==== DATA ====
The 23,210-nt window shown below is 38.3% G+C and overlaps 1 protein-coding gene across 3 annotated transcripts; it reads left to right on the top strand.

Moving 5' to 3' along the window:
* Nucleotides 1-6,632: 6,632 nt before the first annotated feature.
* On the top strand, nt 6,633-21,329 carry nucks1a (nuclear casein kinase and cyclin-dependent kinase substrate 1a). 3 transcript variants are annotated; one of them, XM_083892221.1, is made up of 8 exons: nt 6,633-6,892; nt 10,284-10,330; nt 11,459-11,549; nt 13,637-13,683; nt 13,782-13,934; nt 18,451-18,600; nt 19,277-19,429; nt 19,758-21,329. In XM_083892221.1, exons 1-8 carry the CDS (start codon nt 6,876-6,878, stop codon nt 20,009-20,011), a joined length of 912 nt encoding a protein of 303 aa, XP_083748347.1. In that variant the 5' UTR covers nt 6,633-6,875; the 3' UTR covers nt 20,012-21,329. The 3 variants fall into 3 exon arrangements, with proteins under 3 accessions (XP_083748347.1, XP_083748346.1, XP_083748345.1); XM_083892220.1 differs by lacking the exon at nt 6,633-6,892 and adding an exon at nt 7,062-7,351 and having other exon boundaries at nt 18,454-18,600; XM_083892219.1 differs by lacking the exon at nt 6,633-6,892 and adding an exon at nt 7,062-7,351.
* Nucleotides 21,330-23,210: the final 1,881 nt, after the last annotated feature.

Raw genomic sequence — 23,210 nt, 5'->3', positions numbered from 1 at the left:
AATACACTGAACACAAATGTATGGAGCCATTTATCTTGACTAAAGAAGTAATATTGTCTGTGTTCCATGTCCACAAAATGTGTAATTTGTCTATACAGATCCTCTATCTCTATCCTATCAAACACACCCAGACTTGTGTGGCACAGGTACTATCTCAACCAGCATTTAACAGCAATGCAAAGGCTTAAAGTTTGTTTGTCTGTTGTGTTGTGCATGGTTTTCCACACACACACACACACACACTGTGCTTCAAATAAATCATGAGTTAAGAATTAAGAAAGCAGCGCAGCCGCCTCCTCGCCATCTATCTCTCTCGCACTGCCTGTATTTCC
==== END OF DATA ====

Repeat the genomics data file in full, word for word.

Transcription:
The 23,210-nt window shown below is 38.3% G+C and overlaps 1 protein-coding gene across 3 annotated transcripts; it reads left to right on the top strand.

Moving 5' to 3' along the window:
* Nucleotides 1-6,632: 6,632 nt before the first annotated feature.
* On the top strand, nt 6,633-21,329 carry nucks1a (nuclear casein kinase and cyclin-dependent kinase substrate 1a). 3 transcript variants are annotated; one of them, XM_083892221.1, is made up of 8 exons: nt 6,633-6,892; nt 10,284-10,330; nt 11,459-11,549; nt 13,637-13,683; nt 13,782-13,934; nt 18,451-18,600; nt 19,277-19,429; nt 19,758-21,329. In XM_083892221.1, exons 1-8 carry the CDS (start codon nt 6,876-6,878, stop codon nt 20,009-20,011), a joined length of 912 nt encoding a protein of 303 aa, XP_083748347.1. In that variant the 5' UTR covers nt 6,633-6,875; the 3' UTR covers nt 20,012-21,329. The 3 variants fall into 3 exon arrangements, with proteins under 3 accessions (XP_083748347.1, XP_083748346.1, XP_083748345.1); XM_083892220.1 differs by lacking the exon at nt 6,633-6,892 and adding an exon at nt 7,062-7,351 and having other exon boundaries at nt 18,454-18,600; XM_083892219.1 differs by lacking the exon at nt 6,633-6,892 and adding an exon at nt 7,062-7,351.
* Nucleotides 21,330-23,210: the final 1,881 nt, after the last annotated feature.

Raw genomic sequence — 23,210 nt, 5'->3', positions numbered from 1 at the left:
AATACACTGAACACAAATGTATGGAGCCATTTATCTTGACTAAAGAAGTAATATTGTCTGTGTTCCATGTCCACAAAATGTGTAATTTGTCTATACAGATCCTCTATCTCTATCCTATCAAACACACCCAGACTTGTGTGGCACAGGTACTATCTCAACCAGCATTTAACAGCAATGCAAAGGCTTAAAGTTTGTTTGTCTGTTGTGTTGTGCATGGTTTTCCACACACACACACACACACACTGTGCTTCAAATAAATCATGAGTTAAGAATTAAGAAAGCAGCGCAGCCGCCTCCTCGCCATCTATCTCTCTCGCACTGCCTGTATTTCC